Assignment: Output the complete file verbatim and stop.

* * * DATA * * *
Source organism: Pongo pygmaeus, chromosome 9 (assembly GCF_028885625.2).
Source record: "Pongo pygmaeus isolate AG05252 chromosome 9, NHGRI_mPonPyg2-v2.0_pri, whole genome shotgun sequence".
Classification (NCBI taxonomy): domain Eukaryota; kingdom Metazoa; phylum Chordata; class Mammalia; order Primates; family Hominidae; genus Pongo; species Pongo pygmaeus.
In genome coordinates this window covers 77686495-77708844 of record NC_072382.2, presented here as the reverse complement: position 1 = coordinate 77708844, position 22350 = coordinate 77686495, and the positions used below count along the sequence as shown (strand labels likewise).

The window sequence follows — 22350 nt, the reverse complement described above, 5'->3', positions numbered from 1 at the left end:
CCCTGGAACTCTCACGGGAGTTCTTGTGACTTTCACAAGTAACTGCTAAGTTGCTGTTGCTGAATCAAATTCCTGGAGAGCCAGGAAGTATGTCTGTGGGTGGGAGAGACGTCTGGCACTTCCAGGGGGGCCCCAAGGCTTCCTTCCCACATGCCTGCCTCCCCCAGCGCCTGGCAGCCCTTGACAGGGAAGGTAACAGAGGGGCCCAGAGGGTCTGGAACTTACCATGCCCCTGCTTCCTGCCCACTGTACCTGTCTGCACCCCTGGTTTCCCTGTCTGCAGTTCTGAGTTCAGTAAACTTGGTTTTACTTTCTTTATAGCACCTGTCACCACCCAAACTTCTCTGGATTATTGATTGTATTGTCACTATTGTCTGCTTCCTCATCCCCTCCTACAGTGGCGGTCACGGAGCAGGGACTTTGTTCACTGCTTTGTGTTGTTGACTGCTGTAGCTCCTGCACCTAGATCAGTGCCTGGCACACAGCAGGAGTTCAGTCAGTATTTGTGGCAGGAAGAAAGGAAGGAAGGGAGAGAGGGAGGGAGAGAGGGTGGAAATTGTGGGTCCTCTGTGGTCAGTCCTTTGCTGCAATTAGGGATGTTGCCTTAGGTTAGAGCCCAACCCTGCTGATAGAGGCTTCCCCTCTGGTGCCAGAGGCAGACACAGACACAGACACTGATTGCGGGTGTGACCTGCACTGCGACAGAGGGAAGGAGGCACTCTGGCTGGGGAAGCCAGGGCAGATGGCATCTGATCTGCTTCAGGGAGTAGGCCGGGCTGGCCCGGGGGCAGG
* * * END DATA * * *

Source organism: Pongo pygmaeus, chromosome 9 (assembly GCF_028885625.2).
Source record: "Pongo pygmaeus isolate AG05252 chromosome 9, NHGRI_mPonPyg2-v2.0_pri, whole genome shotgun sequence".
Classification (NCBI taxonomy): domain Eukaryota; kingdom Metazoa; phylum Chordata; class Mammalia; order Primates; family Hominidae; genus Pongo; species Pongo pygmaeus.
In genome coordinates this window covers 77686495-77708844 of record NC_072382.2, presented here as the reverse complement: position 1 = coordinate 77708844, position 22350 = coordinate 77686495, and the positions used below count along the sequence as shown (strand labels likewise).

The window sequence follows — 22350 nt, the reverse complement described above, 5'->3', positions numbered from 1 at the left end:
CCCTGGAACTCTCACGGGAGTTCTTGTGACTTTCACAAGTAACTGCTAAGTTGCTGTTGCTGAATCAAATTCCTGGAGAGCCAGGAAGTATGTCTGTGGGTGGGAGAGACGTCTGGCACTTCCAGGGGGGCCCCAAGGCTTCCTTCCCACATGCCTGCCTCCCCCAGCGCCTGGCAGCCCTTGACAGGGAAGGTAACAGAGGGGCCCAGAGGGTCTGGAACTTACCATGCCCCTGCTTCCTGCCCACTGTACCTGTCTGCACCCCTGGTTTCCCTGTCTGCAGTTCTGAGTTCAGTAAACTTGGTTTTACTTTCTTTATAGCACCTGTCACCACCCAAACTTCTCTGGATTATTGATTGTATTGTCACTATTGTCTGCTTCCTCATCCCCTCCTACAGTGGCGGTCACGGAGCAGGGACTTTGTTCACTGCTTTGTGTTGTTGACTGCTGTAGCTCCTGCACCTAGATCAGTGCCTGGCACACAGCAGGAGTTCAGTCAGTATTTGTGGCAGGAAGAAAGGAAGGAAGGGAGAGAGGGAGGGAGAGAGGGTGGAAATTGTGGGTCCTCTGTGGTCAGTCCTTTGCTGCAATTAGGGATGTTGCCTTAGGTTAGAGCCCAACCCTGCTGATAGAGGCTTCCCCTCTGGTGCCAGAGGCAGACACAGACACAGACACTGATTGCGGGTGTGACCTGCACTGCGACAGAGGGAAGGAGGCACTCTGGCTGGGGAAGCCAGGGCAGATGGCATCTGATCTGCTTCAGGGAGTAGGCCGGGCTGGCCCGGGGGCAGG